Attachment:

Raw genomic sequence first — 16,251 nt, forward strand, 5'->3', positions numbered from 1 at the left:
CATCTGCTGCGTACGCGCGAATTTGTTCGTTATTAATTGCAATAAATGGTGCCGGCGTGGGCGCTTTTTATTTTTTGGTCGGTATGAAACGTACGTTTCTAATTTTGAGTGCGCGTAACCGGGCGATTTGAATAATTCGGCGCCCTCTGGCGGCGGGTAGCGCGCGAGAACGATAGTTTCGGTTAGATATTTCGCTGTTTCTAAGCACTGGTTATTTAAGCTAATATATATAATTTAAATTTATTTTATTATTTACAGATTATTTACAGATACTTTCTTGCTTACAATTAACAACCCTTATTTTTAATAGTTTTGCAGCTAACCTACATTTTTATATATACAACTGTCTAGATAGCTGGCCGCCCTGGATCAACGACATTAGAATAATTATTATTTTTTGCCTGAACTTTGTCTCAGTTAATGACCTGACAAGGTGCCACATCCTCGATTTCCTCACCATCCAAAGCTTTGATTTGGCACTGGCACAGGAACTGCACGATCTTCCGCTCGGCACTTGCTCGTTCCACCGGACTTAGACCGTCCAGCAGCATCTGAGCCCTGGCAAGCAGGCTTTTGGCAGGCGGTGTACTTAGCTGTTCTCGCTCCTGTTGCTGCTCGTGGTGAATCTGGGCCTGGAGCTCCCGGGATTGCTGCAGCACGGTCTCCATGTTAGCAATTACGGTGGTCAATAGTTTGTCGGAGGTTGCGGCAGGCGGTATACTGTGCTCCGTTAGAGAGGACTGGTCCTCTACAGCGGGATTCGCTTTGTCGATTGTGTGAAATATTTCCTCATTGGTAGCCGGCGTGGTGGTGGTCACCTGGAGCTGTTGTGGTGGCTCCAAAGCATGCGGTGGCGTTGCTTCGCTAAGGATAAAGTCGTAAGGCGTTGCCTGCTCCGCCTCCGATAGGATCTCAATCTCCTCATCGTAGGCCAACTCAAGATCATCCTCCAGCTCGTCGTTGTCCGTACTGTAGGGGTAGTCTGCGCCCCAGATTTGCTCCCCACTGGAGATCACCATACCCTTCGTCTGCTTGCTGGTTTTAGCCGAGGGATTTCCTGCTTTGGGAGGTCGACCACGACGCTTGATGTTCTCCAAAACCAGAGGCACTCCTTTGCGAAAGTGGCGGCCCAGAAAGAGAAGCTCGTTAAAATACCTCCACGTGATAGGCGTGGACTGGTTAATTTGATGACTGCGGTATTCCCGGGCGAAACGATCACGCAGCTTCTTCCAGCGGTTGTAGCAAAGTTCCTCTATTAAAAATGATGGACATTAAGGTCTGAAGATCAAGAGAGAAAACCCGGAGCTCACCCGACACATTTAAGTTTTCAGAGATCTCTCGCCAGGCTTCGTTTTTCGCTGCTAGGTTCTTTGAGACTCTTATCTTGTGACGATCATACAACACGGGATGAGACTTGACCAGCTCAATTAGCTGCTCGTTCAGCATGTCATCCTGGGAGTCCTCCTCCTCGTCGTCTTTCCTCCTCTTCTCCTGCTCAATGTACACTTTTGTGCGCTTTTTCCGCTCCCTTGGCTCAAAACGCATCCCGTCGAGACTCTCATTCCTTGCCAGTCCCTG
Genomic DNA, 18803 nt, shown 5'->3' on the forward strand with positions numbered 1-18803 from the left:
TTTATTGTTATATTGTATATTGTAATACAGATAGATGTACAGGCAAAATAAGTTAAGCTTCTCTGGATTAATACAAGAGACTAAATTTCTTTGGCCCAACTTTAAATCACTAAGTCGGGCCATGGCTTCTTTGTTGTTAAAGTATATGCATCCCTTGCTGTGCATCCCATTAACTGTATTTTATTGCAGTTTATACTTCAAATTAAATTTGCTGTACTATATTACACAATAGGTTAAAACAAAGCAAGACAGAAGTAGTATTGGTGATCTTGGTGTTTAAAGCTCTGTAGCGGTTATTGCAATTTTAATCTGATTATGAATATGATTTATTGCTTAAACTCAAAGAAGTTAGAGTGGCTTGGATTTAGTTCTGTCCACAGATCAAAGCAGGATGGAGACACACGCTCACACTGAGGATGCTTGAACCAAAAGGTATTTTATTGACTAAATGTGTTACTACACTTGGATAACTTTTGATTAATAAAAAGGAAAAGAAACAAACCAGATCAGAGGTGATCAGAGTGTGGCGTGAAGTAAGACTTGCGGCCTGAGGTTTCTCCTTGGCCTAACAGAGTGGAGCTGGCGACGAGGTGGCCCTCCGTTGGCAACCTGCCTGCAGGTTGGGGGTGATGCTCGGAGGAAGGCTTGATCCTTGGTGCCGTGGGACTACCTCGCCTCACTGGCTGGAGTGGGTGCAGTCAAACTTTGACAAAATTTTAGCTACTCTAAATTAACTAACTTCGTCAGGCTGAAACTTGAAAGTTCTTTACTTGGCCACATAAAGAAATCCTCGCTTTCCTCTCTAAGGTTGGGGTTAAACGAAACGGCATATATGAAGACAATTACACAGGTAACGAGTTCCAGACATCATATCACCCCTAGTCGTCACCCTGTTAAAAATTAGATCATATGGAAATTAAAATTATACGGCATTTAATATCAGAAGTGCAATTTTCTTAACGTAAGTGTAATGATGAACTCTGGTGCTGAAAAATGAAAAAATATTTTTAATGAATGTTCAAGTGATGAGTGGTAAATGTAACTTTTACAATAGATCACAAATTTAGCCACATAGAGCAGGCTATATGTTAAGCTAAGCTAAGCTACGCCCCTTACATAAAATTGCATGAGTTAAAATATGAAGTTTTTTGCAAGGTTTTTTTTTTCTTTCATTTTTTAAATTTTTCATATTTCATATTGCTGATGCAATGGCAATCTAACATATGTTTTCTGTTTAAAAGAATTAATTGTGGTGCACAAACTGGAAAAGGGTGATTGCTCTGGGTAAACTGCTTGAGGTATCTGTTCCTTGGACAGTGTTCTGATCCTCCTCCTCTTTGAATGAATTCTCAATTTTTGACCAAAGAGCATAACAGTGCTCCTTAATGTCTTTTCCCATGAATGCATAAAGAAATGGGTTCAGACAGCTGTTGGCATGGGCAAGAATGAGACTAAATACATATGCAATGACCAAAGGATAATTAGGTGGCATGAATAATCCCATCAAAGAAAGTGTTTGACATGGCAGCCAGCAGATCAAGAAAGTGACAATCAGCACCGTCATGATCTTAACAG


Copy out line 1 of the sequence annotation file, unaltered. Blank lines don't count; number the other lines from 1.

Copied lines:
Raw genomic sequence first — 16,251 nt, forward strand, 5'->3', positions numbered from 1 at the left: